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12+ Language Violence

Assembly of Absolutists - Prologue

by looseleaf


Word Count: 799
Warnings: Death by bullet wound, military (?), it's pretty bad and wording

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In the beginning, there were eleven of them. Eleven volunteers. Now seven of them are just names on a wall. Seven isn’t a lot when you think about it. Seven dollars can hardly buy you a coffee and snack at most cafes. But in the context of human lives reduced to names written in sharpie, it is a lot. Even one would be a lot.

Florette was with William when he died. They had been assigned the hardest mission out of the two that day, but both walked into it with confidence. William had infiltrated military bases before, and despite how much she despised it, Florette was used to tagging along, doing nothing more than fitting into smaller places and occasionally acting as his secretary.

They were caught, as Florette warned William they would if he tried to fit through the air duct. Instead of crawling through the air duct and finding a safe way out of the base, William and Florette were chased through the base by armed servicemen, trying as best they could to find the exit that led to their car. Then, suddenly, there was a loud bang.

Florette looked back for only a split second, but it was enough to give her nightmares for more than a year. William had been shot in his back, and, unbeknownst to Florette, the bullet had hit his lungs.

“Please, Florette..” William said, gasping for air that his now penetrated lungs couldn’t hold, but Florette hardly heard him. She was already down the hall, gaining valuable space in between her and the men. William collapsed onto the floor and died, alone, moments later.

Florette swiftly made her way through the winding hallways and confused people to find herself on the open road. She made a mad dash from the base to the car, tears blocking her vision. Men started shouting behind her, dogs started barking, and an alarm blared over the speakers. Florette ran faster than she ever had in her life, just trying to make it to the van and escape death.
Mr. Johnson hastily swung open the backdoor, having been awoken from his nap only a moment ago.

“Come on!” He shouted, crawling into the front seat. Florette had barely entered the van as Mr. Johnson pressed on the gas, sending her hurtling forwards.

“You want to man the gun in case?” Mr. Johnson asked, tossing Florette a pistol. She sighed and tossed it to the side. There was a moment of silence before Mr. Johnson spoke again, “You’re right, Russians alwa- where’s Mr. Bride?”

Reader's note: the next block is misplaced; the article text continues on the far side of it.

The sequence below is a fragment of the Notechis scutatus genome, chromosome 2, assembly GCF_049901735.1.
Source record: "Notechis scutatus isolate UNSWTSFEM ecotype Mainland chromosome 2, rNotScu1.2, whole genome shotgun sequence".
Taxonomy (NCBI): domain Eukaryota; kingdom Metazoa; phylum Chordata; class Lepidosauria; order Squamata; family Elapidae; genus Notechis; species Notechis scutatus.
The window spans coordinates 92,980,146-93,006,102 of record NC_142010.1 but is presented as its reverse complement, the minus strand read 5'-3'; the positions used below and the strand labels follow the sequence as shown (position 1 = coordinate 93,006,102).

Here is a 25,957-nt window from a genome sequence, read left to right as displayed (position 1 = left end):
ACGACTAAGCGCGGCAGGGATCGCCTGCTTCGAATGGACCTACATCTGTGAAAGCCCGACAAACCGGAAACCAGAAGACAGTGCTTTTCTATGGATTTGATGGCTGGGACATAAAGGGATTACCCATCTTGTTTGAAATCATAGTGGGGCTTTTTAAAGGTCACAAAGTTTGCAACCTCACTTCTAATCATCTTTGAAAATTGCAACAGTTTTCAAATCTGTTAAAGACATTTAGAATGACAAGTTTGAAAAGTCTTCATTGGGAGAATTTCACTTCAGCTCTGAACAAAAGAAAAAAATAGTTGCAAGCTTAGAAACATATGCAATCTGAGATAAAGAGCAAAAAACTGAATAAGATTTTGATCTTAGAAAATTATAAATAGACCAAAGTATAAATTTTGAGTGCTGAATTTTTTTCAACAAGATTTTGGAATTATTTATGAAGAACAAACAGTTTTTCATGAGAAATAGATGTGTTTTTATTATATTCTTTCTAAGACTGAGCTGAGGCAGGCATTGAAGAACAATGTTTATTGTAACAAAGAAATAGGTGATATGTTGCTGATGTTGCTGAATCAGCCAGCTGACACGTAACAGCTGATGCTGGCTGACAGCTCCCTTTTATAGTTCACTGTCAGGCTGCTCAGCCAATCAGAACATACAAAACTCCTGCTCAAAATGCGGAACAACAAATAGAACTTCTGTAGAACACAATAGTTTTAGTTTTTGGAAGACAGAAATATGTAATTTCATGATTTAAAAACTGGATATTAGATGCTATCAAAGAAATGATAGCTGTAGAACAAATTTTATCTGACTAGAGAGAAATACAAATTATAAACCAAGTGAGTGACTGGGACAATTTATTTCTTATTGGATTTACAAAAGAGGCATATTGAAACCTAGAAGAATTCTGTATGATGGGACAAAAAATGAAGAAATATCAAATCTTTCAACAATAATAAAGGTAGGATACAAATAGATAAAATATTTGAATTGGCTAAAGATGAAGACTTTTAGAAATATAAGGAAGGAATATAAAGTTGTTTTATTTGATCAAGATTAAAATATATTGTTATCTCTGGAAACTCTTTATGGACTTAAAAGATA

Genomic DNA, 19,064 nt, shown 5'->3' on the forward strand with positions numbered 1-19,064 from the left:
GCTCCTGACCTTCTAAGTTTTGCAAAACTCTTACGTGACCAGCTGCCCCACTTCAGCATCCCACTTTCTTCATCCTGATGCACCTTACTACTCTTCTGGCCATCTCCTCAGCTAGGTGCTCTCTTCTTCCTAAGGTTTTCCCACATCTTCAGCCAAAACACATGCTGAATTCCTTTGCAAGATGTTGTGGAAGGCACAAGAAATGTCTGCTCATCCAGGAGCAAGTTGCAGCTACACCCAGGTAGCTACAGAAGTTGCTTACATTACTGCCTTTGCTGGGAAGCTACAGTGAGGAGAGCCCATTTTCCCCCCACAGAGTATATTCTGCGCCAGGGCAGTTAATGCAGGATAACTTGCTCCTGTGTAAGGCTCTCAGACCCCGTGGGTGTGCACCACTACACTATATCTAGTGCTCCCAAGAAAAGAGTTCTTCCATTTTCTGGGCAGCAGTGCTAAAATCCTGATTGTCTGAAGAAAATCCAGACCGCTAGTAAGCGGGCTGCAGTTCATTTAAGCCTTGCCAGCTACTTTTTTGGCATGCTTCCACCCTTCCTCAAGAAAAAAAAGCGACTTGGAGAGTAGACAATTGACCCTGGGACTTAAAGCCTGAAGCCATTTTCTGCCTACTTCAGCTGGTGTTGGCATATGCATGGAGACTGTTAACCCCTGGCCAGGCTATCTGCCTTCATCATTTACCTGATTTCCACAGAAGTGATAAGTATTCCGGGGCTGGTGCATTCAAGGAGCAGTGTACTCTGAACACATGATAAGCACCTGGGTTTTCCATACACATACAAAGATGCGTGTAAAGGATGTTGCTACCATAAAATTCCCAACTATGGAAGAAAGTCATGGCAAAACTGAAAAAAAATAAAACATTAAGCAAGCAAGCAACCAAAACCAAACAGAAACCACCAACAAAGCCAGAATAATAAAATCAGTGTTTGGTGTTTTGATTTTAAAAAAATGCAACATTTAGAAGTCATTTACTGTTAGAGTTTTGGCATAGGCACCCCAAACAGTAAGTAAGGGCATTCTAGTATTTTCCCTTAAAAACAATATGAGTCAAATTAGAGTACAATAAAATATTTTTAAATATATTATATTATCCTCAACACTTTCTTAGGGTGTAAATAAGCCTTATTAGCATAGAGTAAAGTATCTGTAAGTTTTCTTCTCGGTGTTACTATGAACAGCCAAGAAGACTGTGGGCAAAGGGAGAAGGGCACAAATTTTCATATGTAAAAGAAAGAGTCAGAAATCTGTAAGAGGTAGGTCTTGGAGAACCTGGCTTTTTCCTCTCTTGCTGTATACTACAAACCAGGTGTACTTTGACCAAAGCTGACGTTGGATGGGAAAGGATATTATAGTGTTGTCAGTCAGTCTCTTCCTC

“I don’t know,” Florette said, wiping the tears off her cheeks. She didn’t want Mr. Johnson to see her cry. He would think she was weak.

“You left him?!” Mr. Johnson exclaimed. He spun the steering wheel to the left and they were finally on the open road. There were still servicemen following them, but they had lost distance and were now retreating to follow them by helicopter and other vehicles.

“I don’t know!” Florette said, covering her face with her hands.

“You don’t know? How do you not.. nevermind,” Mr. Johnson sighed and put more weight on the gas pedal. They were nearing a long, straight stretch of the road. He adjusted the steering wheel so that the van was pointing straight, then he crawled into the back, landing next to Florette, “Stop crying and help me get the machine started.”

“Can you plea-”

“Stop crying and help me get the machine started, Miss. Travere! That’s an order!”

Florette stood but had to bend over so that she could stand comfortably. Mr. Johnson took the sheet of the machine. Ms. LaPore had compared it to the size of a casket once. There was no room to fit inside of it, which Florette was forever grateful for. Caskets scared her.

She quickly flipped the switch that turned on the machine and began typing in dates.

“What day is it?”

“The fourth of May 2019.”

“What day did we leave?”

“The ninth of June, 2021.”

“Alright,” Florette mumbled. Her fingers shook with every key she pressed. If she didn’t set the dates soon, both she and Mr. Johnson would end up like William.

The sound of helicopter blades whirring rang in both of their ears.

“Are you finished, Miss. Travere?!” Mr. Johnson exclaimed.

“Yeah!”

“Then what are you doing?! Press the damn button!”


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Mon Apr 12, 2021 9:16 am
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MailicedeNamedy wrote a review...



Hi looseleaf,

Mailice here with a short review! :D

You have chosen a very good choice of words and metaphors to draw the reader's attention to the story with the introduction. It's just these short interjections in short sentences that makes it seem as if someone experienced is talking about something they witnessed a long time ago.